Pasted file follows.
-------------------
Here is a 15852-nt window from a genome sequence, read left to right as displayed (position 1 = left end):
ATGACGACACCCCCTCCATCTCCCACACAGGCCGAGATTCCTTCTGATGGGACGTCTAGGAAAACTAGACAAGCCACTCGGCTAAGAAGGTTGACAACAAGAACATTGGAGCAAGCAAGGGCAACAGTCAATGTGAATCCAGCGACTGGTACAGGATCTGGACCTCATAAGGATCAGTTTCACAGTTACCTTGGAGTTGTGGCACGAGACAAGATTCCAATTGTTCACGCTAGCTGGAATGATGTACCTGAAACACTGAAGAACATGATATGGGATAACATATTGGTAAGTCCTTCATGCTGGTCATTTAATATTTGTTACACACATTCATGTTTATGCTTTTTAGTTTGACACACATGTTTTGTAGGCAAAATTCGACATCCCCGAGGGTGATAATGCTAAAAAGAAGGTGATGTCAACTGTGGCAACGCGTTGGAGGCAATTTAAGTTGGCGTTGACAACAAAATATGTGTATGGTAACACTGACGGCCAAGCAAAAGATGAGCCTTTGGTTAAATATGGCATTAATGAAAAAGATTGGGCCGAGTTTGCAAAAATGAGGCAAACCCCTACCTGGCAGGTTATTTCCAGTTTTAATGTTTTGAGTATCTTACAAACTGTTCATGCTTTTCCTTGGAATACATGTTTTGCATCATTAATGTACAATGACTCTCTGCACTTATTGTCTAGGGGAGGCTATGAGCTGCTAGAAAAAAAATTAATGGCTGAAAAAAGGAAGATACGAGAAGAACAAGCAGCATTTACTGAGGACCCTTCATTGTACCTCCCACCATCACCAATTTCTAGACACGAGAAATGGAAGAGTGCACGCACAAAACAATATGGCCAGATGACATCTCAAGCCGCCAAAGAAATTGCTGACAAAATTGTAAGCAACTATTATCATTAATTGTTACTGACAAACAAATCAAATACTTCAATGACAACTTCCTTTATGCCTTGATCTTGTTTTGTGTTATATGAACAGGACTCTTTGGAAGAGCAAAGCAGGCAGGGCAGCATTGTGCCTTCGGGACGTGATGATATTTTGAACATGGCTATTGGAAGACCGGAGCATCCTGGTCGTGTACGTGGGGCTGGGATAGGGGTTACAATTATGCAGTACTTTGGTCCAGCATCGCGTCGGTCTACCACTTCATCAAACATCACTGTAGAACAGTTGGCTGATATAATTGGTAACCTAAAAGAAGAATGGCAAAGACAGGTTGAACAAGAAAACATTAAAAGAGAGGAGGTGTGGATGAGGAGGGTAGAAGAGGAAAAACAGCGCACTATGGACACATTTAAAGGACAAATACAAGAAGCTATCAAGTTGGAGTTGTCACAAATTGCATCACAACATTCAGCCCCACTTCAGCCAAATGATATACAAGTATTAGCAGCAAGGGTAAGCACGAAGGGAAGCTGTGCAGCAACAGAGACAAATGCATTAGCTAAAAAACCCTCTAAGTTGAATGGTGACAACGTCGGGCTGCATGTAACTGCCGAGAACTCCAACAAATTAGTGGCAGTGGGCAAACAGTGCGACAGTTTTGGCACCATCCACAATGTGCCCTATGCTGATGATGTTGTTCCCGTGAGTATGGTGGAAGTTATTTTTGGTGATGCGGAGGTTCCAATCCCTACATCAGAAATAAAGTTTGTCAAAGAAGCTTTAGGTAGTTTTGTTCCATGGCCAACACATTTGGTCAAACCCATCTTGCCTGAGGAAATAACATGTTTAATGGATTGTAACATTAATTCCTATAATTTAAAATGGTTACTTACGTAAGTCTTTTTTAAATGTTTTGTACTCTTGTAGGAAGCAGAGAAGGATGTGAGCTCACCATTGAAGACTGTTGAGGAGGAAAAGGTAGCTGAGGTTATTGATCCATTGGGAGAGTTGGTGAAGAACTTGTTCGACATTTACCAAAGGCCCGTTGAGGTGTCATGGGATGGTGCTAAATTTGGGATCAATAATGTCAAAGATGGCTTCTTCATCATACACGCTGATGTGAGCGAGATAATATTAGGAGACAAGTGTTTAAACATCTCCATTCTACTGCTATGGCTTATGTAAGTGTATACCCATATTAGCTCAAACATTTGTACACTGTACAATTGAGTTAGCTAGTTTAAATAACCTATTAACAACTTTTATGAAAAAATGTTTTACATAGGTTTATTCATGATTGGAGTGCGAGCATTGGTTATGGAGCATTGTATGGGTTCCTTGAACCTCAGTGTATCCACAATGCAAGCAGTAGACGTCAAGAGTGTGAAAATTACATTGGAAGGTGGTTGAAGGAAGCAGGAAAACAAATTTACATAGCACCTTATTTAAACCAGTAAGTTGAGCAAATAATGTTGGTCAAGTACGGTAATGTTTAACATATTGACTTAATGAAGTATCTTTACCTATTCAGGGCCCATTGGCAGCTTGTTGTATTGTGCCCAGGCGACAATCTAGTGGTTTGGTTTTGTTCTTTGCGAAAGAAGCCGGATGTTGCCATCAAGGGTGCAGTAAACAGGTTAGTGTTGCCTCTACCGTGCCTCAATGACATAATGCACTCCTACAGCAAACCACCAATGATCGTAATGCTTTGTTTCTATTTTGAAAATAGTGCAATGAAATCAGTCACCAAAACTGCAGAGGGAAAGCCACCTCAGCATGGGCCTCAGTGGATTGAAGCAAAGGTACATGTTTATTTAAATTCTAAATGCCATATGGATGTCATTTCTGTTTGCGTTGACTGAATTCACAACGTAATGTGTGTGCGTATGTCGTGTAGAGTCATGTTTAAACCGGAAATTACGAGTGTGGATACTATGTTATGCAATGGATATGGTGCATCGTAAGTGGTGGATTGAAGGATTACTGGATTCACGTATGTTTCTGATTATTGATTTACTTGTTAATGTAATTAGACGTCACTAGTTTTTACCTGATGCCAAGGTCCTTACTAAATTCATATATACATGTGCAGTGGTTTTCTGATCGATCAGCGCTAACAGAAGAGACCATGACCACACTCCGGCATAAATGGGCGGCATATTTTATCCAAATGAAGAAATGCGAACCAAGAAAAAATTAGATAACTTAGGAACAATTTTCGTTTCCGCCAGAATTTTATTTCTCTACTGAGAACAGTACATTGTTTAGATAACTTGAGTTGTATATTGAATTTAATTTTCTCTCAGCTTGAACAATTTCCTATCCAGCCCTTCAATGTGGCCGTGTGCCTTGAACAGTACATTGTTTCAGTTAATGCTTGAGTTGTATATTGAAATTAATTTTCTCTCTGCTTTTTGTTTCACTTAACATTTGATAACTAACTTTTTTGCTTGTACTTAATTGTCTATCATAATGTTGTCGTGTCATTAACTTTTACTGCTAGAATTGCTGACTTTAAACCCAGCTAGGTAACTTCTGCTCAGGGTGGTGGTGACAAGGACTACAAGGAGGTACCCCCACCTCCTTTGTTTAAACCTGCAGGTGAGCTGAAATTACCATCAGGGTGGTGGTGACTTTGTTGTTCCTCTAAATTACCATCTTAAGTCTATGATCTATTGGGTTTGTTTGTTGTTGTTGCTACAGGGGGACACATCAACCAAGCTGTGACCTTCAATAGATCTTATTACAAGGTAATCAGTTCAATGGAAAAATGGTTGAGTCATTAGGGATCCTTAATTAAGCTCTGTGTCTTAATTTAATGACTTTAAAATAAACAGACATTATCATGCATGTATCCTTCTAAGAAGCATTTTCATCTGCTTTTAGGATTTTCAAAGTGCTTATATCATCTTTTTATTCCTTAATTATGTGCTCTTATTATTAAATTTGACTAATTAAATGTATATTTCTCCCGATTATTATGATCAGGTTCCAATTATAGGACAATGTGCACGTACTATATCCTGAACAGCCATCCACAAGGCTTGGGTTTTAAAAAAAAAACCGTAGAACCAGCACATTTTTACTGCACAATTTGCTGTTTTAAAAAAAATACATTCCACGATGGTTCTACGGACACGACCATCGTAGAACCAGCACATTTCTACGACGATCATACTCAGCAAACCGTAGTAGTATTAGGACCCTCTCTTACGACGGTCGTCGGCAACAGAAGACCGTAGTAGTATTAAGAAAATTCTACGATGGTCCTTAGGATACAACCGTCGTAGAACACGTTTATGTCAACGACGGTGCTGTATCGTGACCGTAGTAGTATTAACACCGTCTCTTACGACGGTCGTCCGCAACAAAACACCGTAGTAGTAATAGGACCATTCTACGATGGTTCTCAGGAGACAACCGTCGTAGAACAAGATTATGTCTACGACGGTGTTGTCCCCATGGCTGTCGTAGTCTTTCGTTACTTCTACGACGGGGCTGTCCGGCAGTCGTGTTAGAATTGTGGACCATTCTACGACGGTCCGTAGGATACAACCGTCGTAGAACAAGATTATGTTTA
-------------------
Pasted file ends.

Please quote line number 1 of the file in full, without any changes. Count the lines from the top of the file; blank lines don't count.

Here is a 15852-nt window from a genome sequence, read left to right as displayed (position 1 = left end):